COVID-19 in children and the role of school settings in transmission – second update

COVID-19 in children and the role of school settings in transmission – second update

ECDC has recently published the report ‘COVID-19 in children and the role of school settings in transmission – second update’, which revises our current understanding of the role that children play in the transmission of SARS-CoV-2, and the role of schools in the COVID-19 pandemic.

The aim of this document is to provide an update on the knowledge surrounding the role of children in the transmission of SARS-CoV-2 and the role of schools in the COVID-19 pandemic, focusing in particular on the experience in EU/EEA countries since the beginning of the pandemic.

Children of all ages are susceptible to COVID-19 and can transmit the disease. However, cases of COVID-19 in younger children do not appear to cause onward transmission as often as cases in older children and adults. Children aged between one and 18 years of age have much lower rates of hospitalisation and severe disease requiring intensive hospital care than other age groups.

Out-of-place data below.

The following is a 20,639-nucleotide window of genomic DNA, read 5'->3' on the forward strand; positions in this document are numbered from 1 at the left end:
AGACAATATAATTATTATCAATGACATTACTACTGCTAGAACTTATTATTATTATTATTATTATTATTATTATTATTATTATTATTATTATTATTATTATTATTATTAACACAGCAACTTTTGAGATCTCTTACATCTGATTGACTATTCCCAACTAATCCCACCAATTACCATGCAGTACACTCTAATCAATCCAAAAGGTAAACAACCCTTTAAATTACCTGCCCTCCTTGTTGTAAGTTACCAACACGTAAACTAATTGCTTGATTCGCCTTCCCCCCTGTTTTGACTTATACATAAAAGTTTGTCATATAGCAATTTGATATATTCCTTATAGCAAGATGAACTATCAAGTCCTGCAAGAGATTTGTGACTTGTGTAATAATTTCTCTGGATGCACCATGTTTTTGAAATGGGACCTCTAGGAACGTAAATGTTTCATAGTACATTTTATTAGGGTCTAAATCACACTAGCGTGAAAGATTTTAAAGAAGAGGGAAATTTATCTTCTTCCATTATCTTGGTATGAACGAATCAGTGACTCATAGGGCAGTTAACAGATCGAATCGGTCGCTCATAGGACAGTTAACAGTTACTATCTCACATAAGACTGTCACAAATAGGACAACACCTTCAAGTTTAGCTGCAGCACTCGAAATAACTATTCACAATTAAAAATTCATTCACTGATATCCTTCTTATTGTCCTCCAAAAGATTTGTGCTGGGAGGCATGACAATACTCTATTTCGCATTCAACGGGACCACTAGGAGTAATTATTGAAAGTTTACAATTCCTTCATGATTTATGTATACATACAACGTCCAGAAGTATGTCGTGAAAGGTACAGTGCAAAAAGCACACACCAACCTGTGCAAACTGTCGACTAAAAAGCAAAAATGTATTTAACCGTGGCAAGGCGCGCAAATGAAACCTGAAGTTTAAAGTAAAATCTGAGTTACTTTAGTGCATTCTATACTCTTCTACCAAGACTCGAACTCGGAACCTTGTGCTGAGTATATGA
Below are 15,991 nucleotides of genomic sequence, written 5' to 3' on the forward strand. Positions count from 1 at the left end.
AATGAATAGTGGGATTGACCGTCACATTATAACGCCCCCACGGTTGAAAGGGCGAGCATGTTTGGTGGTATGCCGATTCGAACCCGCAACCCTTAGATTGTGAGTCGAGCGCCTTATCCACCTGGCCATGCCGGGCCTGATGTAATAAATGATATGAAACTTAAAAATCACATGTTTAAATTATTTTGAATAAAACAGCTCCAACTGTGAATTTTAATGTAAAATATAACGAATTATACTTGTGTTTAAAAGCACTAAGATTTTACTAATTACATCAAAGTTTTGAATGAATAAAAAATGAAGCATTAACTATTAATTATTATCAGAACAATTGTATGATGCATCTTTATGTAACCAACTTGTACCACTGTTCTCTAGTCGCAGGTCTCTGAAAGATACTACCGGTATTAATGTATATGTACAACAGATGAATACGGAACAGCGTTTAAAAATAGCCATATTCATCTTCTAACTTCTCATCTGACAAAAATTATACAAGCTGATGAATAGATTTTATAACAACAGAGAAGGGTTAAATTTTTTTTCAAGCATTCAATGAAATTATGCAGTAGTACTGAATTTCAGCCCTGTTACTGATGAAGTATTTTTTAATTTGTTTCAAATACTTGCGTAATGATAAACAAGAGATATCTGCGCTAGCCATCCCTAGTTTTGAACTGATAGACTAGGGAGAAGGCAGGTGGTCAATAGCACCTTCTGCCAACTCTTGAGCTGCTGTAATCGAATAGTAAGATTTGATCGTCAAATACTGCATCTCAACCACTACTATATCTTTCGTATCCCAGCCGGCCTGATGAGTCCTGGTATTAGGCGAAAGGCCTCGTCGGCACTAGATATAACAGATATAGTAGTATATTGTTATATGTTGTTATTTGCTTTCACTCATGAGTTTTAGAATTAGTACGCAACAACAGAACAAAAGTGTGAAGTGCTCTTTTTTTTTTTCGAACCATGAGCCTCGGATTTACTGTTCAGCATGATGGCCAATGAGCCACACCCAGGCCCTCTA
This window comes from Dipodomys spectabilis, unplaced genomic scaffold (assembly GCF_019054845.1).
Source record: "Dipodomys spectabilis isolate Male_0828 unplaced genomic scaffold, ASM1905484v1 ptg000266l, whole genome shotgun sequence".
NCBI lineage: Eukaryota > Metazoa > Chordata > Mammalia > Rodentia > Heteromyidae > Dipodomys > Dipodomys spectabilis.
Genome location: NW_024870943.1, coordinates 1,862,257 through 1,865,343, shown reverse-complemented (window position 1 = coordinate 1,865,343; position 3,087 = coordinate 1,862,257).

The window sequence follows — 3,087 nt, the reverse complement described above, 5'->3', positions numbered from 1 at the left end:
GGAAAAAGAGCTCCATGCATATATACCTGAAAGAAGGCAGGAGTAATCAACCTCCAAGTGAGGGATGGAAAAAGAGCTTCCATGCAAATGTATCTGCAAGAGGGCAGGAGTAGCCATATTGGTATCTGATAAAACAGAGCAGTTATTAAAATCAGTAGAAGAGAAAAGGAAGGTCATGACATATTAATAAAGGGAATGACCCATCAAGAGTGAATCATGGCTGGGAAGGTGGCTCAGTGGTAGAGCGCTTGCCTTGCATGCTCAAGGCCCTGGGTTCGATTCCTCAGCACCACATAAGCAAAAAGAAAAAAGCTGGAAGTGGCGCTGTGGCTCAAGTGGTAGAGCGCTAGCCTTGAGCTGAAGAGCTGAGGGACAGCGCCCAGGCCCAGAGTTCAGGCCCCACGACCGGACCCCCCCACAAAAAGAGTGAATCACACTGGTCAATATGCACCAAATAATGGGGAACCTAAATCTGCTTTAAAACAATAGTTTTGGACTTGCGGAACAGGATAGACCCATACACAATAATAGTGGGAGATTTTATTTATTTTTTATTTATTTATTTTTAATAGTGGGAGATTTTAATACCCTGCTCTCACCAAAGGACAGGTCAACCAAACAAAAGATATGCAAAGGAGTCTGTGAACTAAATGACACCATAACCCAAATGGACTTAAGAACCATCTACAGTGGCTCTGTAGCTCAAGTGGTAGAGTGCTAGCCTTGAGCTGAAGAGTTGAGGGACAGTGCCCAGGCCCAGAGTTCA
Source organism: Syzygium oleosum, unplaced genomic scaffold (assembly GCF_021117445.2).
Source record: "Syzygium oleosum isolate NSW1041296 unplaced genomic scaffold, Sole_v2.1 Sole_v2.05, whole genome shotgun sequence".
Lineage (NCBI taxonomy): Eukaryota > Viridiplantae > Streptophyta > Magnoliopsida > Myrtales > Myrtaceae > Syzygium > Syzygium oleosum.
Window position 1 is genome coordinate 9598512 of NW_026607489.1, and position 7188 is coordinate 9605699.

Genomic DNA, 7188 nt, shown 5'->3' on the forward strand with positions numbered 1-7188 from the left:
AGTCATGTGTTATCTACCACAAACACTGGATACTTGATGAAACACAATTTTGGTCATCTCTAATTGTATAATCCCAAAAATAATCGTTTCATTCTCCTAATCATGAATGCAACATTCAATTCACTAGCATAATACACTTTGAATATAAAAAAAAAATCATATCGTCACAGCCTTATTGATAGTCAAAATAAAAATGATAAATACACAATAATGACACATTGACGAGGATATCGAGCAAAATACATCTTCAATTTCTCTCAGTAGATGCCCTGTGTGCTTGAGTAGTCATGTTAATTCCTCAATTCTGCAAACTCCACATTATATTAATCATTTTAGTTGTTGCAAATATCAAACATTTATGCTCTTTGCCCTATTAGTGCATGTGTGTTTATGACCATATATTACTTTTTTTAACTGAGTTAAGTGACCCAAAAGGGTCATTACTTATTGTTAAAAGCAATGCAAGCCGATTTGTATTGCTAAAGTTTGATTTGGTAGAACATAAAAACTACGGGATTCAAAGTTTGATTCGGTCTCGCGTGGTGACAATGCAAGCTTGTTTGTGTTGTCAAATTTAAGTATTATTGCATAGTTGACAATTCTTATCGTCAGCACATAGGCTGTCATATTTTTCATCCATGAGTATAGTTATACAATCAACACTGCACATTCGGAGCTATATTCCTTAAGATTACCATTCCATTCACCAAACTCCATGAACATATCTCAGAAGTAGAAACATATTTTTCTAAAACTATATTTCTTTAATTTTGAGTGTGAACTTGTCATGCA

Although school closures could contribute to a reduction in COVID-19 transmission as a measure of last resort, the closures in themselves are insufficient to prevent community transmission in the absence of other non-pharmaceutical interventions. Moreover, vaccination coverage is now also increasing. Given the continued risk of transmission among unvaccinated children, it is imperative that there is a high level of preparedness in educational systems for the school year 2021−2022.

By the time schools reopen for the new school year, children and adolescents will have become the age groups with the lowest rates of COVID-19 vaccination coverage in the European Union (EU) and European Economic Area (EEA). Therefore, in the absence of strict adherence to effective public health mitigation measures, concentrated circulation of COVID-19 is to be expected, including outbreaks in this age group.

For more information and access to the full report